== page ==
Don't forget the glial cells

Migrated Account
1 0 684

The Glial cell is oftentimes the overlooked member of discussions about the brain. It is relegated to the pile of things that we put stuff in when we don't have enough time to talk about the brain. Although it is not best loved, it toils on to ensure our brain does what it does best - allow us to be us.

So what does that gelatinous goo that is glial cells do for us? More than most would guess.

Play Clean up. This is the role that glial cells are best known as. The microglia cells look around the brain for discarded bits and harmful junk. They are deeply responsible for ridding the brain of the various plaques and tangles that are implicated in various neurodegenerative disorders. If you don't love glial cells now, you might want to have a change of heart.

Help the neurons get to where they need to go. As the brain develops, some of the neurons need to migrate to where they belong. Once the neuron is formed, it follows the cable-like structure of the radial glial cell that shows it where it needs to go. Once the neurons are in place, the radial glial cells transform into other types of glial cells that will be needed in the future. Some of the lucky radial glial cells transform into neurons that reside in the upper-most region of the cerebral cortex.

Help get the message across. Oligodendrocytes act as a neuronal insulator which helps speed along communications and keep them from deteriorating along the way. Recent research suggests that Olie's will also break off parts of themselves at the request of neurons to help facilitate communication and the use of neurotransmitters by other nearby neurons.

Keep us well-balanced in the brain. The glial cells known as astrocytes help feed and care for neurons by helping to facilitate the flow of oxygen and carbon dioxide to and from neurons. When mouse astrocytes were triggered in a way to suggest an increase in CO2 in the blood, they responded by prompting surrounding neurons to encourage an increase in breathing rate to facilitate a drop in CO2 levels. Who knew glial cells coax us to breathe?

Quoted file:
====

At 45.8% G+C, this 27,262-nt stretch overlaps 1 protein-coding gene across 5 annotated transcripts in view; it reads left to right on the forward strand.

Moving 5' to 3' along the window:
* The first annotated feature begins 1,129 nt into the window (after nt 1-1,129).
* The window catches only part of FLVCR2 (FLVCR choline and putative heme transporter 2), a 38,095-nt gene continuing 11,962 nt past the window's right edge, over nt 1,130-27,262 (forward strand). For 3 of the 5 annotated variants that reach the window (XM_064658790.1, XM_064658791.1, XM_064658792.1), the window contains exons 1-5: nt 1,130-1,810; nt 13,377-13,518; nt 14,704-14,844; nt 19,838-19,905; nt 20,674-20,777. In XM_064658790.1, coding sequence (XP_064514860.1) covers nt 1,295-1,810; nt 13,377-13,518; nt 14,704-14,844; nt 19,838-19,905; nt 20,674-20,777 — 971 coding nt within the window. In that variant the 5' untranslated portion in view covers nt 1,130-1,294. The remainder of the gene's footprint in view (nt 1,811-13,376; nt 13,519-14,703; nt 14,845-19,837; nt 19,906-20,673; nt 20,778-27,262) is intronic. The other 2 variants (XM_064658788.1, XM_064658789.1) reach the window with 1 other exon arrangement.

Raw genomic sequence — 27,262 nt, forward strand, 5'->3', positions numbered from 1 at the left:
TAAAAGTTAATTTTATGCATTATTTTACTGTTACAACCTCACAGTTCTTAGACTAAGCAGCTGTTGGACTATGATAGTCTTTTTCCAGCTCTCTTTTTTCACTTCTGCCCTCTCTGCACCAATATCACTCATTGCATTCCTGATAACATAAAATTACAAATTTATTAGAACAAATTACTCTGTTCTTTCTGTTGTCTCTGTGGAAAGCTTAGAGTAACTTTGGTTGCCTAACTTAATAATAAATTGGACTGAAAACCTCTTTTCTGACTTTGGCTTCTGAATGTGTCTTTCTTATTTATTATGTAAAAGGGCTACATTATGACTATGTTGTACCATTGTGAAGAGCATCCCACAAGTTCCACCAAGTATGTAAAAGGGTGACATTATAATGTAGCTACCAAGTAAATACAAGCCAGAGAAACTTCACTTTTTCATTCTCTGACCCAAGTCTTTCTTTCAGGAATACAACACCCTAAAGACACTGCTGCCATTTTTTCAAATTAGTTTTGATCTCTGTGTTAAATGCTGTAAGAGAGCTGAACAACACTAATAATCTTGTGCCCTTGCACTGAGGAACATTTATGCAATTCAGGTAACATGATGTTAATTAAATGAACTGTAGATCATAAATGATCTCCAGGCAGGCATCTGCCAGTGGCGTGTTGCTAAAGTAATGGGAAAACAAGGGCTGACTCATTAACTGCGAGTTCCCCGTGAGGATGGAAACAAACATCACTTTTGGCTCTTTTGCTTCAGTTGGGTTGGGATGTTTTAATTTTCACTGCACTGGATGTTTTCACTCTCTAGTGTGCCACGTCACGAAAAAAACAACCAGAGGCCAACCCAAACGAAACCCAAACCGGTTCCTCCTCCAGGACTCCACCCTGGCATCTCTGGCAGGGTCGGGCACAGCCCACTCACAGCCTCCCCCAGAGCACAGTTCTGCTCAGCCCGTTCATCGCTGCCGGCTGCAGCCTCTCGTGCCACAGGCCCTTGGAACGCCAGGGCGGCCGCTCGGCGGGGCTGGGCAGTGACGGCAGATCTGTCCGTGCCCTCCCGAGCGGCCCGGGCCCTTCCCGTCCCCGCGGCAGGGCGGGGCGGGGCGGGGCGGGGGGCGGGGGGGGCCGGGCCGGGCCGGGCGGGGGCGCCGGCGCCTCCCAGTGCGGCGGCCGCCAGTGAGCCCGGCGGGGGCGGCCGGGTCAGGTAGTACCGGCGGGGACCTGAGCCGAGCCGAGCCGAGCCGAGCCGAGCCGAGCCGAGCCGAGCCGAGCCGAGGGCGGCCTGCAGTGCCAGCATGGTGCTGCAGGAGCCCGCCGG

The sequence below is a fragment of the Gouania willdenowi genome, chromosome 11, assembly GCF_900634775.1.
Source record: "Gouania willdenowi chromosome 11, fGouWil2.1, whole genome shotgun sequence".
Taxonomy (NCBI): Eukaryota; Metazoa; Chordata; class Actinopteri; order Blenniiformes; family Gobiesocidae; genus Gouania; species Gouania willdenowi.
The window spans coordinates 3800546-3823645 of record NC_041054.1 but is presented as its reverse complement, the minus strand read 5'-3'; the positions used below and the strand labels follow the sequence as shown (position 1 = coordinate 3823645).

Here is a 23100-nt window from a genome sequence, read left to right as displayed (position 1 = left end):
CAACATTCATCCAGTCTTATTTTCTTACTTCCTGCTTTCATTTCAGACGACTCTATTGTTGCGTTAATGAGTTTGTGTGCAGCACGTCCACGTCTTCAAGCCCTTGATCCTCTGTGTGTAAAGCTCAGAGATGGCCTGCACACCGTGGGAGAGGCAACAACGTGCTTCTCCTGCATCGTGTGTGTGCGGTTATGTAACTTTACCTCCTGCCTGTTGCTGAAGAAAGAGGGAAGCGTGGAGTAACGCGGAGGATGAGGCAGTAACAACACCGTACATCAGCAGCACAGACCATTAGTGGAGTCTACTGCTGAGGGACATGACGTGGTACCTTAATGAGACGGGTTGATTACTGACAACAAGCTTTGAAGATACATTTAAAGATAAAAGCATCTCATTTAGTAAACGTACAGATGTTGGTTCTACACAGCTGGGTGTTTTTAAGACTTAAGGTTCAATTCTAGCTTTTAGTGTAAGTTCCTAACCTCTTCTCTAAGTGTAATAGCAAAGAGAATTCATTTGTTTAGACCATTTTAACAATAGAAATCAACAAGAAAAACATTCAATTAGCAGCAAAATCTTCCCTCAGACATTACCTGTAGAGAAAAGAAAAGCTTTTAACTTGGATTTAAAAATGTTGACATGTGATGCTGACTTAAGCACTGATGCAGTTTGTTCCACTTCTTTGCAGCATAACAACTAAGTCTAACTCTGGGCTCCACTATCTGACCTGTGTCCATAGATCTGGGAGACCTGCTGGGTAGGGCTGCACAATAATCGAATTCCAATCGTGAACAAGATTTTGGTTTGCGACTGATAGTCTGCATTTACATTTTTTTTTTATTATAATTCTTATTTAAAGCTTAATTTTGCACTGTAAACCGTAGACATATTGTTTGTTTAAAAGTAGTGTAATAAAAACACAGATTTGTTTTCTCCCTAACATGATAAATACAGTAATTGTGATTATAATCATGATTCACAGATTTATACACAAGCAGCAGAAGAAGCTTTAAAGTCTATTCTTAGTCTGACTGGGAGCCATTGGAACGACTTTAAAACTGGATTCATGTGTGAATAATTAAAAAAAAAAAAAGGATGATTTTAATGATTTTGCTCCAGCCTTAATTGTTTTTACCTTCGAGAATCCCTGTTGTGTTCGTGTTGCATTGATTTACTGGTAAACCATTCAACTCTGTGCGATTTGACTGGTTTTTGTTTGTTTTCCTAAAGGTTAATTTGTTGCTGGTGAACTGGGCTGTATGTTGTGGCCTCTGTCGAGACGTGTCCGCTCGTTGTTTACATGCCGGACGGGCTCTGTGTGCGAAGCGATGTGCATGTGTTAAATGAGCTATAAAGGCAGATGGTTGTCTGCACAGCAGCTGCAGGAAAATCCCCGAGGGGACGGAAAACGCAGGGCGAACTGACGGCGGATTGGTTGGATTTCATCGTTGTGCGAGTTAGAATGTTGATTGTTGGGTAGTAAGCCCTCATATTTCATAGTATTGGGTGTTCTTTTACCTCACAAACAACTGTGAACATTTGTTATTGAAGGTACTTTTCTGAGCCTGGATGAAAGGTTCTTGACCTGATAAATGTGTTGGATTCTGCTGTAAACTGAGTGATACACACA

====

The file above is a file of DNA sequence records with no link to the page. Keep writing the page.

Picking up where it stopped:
Making a bigger impact or does this sounds a little like science fiction to you? In recent research with mice, the mouse brains were injected with human glial cells. Yup, you guessed, when tested for intelligence later, the human glial mice performed better and faster than their pure mouse colleagues. What would Michael Creighton think? What the researchers found was that the human glial mice neurons had changed how frequently and forcefully their neurons were firing. The result? A "super-charged forebrain."

The next time your memory is working well, you feel smart and sassy, or you are just happy to have a good brain, don't forget to thank your glial cells, along with your neurons. They make an amazing partnership that are integral to who we are. Don't forget to mention it in class.

Link to the Nautilus article this blog comes from: The Neuron's Secret partner

About the Author
Dr. Yamazaki has been involved in adult education since the mid-1980's. She has developed technology-based education for the Air Force, commercial industry, and for higher education. She is certified in instruction systems design. She has taught courses for the Air Force and at community college, college, and university institutions. She was awarded the teaching excellence award at the US Air Force Academy as an instructor for the behavioral sciences. In her work with Macmillan Higher Education, she works with educators and editorial to consult on the development of educational products, services, and experiences for higher education.